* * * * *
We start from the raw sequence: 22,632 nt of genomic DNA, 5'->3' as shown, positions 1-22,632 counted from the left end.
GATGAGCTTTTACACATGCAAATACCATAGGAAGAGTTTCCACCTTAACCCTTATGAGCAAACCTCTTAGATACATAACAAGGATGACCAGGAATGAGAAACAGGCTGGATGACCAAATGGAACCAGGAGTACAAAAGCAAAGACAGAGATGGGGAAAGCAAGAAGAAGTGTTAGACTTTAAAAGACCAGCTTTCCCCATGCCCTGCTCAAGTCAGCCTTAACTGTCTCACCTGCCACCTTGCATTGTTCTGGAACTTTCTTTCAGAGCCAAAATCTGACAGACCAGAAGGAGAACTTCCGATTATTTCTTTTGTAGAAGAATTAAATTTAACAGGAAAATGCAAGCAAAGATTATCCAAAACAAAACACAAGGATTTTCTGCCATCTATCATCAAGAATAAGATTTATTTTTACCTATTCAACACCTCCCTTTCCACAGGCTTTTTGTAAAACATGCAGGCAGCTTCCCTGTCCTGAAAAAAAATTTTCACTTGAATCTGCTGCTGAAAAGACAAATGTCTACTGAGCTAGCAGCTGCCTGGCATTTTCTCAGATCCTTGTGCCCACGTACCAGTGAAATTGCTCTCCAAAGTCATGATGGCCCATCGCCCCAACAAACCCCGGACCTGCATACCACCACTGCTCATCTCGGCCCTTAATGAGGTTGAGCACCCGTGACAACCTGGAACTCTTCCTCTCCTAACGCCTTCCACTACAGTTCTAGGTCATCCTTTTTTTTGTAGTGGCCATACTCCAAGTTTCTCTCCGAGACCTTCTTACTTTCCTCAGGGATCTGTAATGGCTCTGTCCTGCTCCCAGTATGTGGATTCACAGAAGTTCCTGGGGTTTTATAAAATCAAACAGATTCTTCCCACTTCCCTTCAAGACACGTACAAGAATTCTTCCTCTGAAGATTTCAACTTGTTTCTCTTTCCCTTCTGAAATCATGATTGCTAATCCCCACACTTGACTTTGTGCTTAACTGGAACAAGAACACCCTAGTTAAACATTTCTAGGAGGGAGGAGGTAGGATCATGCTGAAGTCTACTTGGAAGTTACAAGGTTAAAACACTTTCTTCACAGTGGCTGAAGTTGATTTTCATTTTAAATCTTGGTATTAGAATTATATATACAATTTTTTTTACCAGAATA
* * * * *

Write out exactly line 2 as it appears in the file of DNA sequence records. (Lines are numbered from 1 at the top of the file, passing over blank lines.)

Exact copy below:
GATGAGCTTTTACACATGCAAATACCATAGGAAGAGTTTCCACCTTAACCCTTATGAGCAAACCTCTTAGATACATAACAAGGATGACCAGGAATGAGAAACAGGCTGGATGACCAAATGGAACCAGGAGTACAAAAGCAAAGACAGAGATGGGGAAAGCAAGAAGAAGTGTTAGACTTTAAAAGACCAGCTTTCCCCATGCCCTGCTCAAGTCAGCCTTAACTGTCTCACCTGCCACCTTGCATTGTTCTGGAACTTTCTTTCAGAGCCAAAATCTGACAGACCAGAAGGAGAACTTCCGATTATTTCTTTTGTAGAAGAATTAAATTTAACAGGAAAATGCAAGCAAAGATTATCCAAAACAAAACACAAGGATTTTCTGCCATCTATCATCAAGAATAAGATTTATTTTTACCTATTCAACACCTCCCTTTCCACAGGCTTTTTGTAAAACATGCAGGCAGCTTCCCTGTCCTGAAAAAAAATTTTCACTTGAATCTGCTGCTGAAAAGACAAATGTCTACTGAGCTAGCAGCTGCCTGGCATTTTCTCAGATCCTTGTGCCCACGTACCAGTGAAATTGCTCTCCAAAGTCATGATGGCCCATCGCCCCAACAAACCCCGGACCTGCATACCACCACTGCTCATCTCGGCCCTTAATGAGGTTGAGCACCCGTGACAACCTGGAACTCTTCCTCTCCTAACGCCTTCCACTACAGTTCTAGGTCATCCTTTTTTTTGTAGTGGCCATACTCCAAGTTTCTCTCCGAGACCTTCTTACTTTCCTCAGGGATCTGTAATGGCTCTGTCCTGCTCCCAGTATGTGGATTCACAGAAGTTCCTGGGGTTTTATAAAATCAAACAGATTCTTCCCACTTCCCTTCAAGACACGTACAAGAATTCTTCCTCTGAAGATTTCAACTTGTTTCTCTTTCCCTTCTGAAATCATGATTGCTAATCCCCACACTTGACTTTGTGCTTAACTGGAACAAGAACACCCTAGTTAAACATTTCTAGGAGGGAGGAGGTAGGATCATGCTGAAGTCTACTTGGAAGTTACAAGGTTAAAACACTTTCTTCACAGTGGCTGAAGTTGATTTTCATTTTAAATCTTGGTATTAGAATTATATATACAATTTTTTTTACCAGAATA